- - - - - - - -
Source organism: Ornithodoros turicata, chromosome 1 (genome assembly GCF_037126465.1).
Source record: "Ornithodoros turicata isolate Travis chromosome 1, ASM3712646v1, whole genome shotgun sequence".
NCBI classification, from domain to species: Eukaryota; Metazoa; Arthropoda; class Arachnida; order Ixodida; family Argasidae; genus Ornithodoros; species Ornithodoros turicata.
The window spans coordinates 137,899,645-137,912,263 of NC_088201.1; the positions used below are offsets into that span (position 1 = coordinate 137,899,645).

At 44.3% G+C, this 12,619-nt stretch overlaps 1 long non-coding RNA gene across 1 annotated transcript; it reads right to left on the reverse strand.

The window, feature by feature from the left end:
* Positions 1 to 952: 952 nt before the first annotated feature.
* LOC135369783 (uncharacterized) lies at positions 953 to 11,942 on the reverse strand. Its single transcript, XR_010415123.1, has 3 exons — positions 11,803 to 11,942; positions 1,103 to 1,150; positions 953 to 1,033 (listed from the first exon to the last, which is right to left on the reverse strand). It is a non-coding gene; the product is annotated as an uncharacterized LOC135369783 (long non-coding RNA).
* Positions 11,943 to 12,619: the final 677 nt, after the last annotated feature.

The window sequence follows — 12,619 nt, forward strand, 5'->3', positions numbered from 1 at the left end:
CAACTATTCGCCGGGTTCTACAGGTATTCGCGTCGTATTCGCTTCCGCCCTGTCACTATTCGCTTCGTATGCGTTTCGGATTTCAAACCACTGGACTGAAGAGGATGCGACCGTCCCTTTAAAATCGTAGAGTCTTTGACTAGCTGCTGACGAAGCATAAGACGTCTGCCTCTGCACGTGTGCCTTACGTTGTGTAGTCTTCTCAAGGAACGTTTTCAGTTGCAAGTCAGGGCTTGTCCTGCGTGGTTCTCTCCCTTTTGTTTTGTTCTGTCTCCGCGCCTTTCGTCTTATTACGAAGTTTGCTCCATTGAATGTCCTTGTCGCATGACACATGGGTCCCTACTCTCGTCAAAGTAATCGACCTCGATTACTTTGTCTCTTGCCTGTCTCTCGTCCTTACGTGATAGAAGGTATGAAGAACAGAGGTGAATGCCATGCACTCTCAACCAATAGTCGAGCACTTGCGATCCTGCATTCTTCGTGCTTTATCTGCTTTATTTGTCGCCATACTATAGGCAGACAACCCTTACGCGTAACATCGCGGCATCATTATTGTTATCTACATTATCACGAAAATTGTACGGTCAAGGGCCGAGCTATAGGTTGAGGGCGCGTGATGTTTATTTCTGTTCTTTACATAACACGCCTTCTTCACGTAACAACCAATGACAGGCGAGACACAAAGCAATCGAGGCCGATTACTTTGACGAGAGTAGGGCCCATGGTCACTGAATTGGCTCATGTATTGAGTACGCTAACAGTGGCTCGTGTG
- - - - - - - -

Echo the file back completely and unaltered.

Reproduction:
Source organism: Ornithodoros turicata, chromosome 1 (genome assembly GCF_037126465.1).
Source record: "Ornithodoros turicata isolate Travis chromosome 1, ASM3712646v1, whole genome shotgun sequence".
NCBI classification, from domain to species: Eukaryota; Metazoa; Arthropoda; class Arachnida; order Ixodida; family Argasidae; genus Ornithodoros; species Ornithodoros turicata.
The window spans coordinates 137,899,645-137,912,263 of NC_088201.1; the positions used below are offsets into that span (position 1 = coordinate 137,899,645).

At 44.3% G+C, this 12,619-nt stretch overlaps 1 long non-coding RNA gene across 1 annotated transcript; it reads right to left on the reverse strand.

The window, feature by feature from the left end:
* Positions 1 to 952: 952 nt before the first annotated feature.
* LOC135369783 (uncharacterized) lies at positions 953 to 11,942 on the reverse strand. Its single transcript, XR_010415123.1, has 3 exons — positions 11,803 to 11,942; positions 1,103 to 1,150; positions 953 to 1,033 (listed from the first exon to the last, which is right to left on the reverse strand). It is a non-coding gene; the product is annotated as an uncharacterized LOC135369783 (long non-coding RNA).
* Positions 11,943 to 12,619: the final 677 nt, after the last annotated feature.

The window sequence follows — 12,619 nt, forward strand, 5'->3', positions numbered from 1 at the left end:
CAACTATTCGCCGGGTTCTACAGGTATTCGCGTCGTATTCGCTTCCGCCCTGTCACTATTCGCTTCGTATGCGTTTCGGATTTCAAACCACTGGACTGAAGAGGATGCGACCGTCCCTTTAAAATCGTAGAGTCTTTGACTAGCTGCTGACGAAGCATAAGACGTCTGCCTCTGCACGTGTGCCTTACGTTGTGTAGTCTTCTCAAGGAACGTTTTCAGTTGCAAGTCAGGGCTTGTCCTGCGTGGTTCTCTCCCTTTTGTTTTGTTCTGTCTCCGCGCCTTTCGTCTTATTACGAAGTTTGCTCCATTGAATGTCCTTGTCGCATGACACATGGGTCCCTACTCTCGTCAAAGTAATCGACCTCGATTACTTTGTCTCTTGCCTGTCTCTCGTCCTTACGTGATAGAAGGTATGAAGAACAGAGGTGAATGCCATGCACTCTCAACCAATAGTCGAGCACTTGCGATCCTGCATTCTTCGTGCTTTATCTGCTTTATTTGTCGCCATACTATAGGCAGACAACCCTTACGCGTAACATCGCGGCATCATTATTGTTATCTACATTATCACGAAAATTGTACGGTCAAGGGCCGAGCTATAGGTTGAGGGCGCGTGATGTTTATTTCTGTTCTTTACATAACACGCCTTCTTCACGTAACAACCAATGACAGGCGAGACACAAAGCAATCGAGGCCGATTACTTTGACGAGAGTAGGGCCCATGGTCACTGAATTGGCTCATGTATTGAGTACGCTAACAGTGGCTCGTGTG